The Brazen Age: New York City and the American Empire: Politics, Art, and Bohemia
In this excerpt of David Reid's rich and thorough history of New York City, 1945 -1950, we read of Albert Camus' first impression of the city as “a hideous, inhuman city" of "violent light".
The Brazen Age by David Reid Copyright © 2016 by David Reid. Excerpted by permission of Pantheon. All rights reserved. No part of this excerpt may be reproduced or reprinted without permission in writing from the publisher.
Part 1: Chapter 1: City Lights.
In March 1946 the young French novelist and journalist Albert Camus traveled by freighter from Le Havre to New York, arriving in the first week of spring. Le Havre, the old port city at the mouth of the Seine, had almost been destroyed in a battle between its German occupiers and a British warship during the Normandy invasion; huge ruins ringed the harbor. In his travel journal Camus writes: “My last image of France is of destroyed buildings at the very edge of a wounded earth.”
At the age of thirty-two this Algerian Frenchman, who had been supporting himself with odd jobs when the war began, was about to become very famous. By 1948, he would become an international culture hero: author of The Stranger and The Plague, two of the most famous novels to come out of France in the forties, and of the lofty and astringent essays collected in The Myth of Sisyphus.
Camus’s visit to the United States, sponsored by the French Ministry of Foreign Affairs but involving no official duties, was timed to coincide with Alfred A. Knopf’s publication of The Stranger in a translation by Stuart Gilbert, the annotator of James Joyce’s Ulysses. In the spring of 1946 France was exporting little to the United States except literature. Even most American readers with a particular interest in France knew of Camus, if at all, as a distant legend, editor of the Resistance newspaper Combat and an “existentialist.”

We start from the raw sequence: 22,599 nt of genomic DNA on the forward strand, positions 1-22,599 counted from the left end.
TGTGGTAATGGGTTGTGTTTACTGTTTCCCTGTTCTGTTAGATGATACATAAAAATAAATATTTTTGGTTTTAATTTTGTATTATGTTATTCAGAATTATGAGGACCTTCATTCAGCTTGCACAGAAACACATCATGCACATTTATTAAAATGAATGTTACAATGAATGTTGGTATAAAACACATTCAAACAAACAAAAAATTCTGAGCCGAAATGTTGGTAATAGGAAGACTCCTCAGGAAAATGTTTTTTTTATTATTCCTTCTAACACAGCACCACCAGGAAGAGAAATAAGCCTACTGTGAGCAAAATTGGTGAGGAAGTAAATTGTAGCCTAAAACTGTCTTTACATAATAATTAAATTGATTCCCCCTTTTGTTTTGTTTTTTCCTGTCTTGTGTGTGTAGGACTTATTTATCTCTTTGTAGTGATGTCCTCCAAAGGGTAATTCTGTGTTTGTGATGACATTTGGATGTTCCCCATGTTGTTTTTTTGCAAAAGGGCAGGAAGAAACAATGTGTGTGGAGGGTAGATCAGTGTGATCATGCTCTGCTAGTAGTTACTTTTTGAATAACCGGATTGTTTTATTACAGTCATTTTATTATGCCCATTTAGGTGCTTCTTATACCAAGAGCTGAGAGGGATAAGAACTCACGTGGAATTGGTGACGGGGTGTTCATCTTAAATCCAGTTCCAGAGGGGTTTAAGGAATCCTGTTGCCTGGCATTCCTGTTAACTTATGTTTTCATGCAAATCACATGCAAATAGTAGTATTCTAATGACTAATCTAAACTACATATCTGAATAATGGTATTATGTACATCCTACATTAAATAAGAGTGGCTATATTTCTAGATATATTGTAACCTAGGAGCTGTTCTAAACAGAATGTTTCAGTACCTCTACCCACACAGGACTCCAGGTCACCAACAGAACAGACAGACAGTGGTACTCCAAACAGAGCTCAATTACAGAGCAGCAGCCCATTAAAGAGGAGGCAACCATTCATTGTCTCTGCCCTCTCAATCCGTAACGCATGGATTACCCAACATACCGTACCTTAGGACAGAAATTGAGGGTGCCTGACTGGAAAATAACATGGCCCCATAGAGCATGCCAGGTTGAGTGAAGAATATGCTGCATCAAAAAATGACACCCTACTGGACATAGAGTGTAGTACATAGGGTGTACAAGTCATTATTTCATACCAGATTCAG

Reviewing The Stranger in the New Yorker, Edmund Wilson, usually omniscient, confessed that he knew absolutely nothing about existentialism except that it was enjoying a “furious vogue.” If there were rumored to be philosophical depths in this novel about the motiveless murder of an Arab on a North African beach, they frankly eluded him. For Wilson the book was nothing more than “a fairly clever feat” -- the sort of thing that a skillful Hemingway imitator like James M. Cain had done as well or better in The Postman Always Rings Twice. America’s most admired literary critic also had his doubts about Franz Kafka, the writer of the moment, suspecting that the claims being made for the late Prague fabulist were exaggerated. But still, like almost everyone else, especially the young, in New York’s intellectual circles Wilson was intensely curious about what had been written and thought in occupied Europe, especially in France.
“Our generation had been brought up on the remembrance of the 1920s as the great golden age of the avant-garde, whose focal point had been Paris,” William Barrett writes in The Truants, his memoir of the New York intellectuals. “We expected history to repeat itself: as it had been after the First, so it would be after the Second World War.” The glamorous rumor of existentialism seemed to vindicate their expectations. Camus’s arrival was eagerly awaited not only by Partisan Review but also by the New Yorker, which put him in “The Talk of the Town,” and Vogue, which decided that his saturnine good looks resembled Humphrey Bogart’s.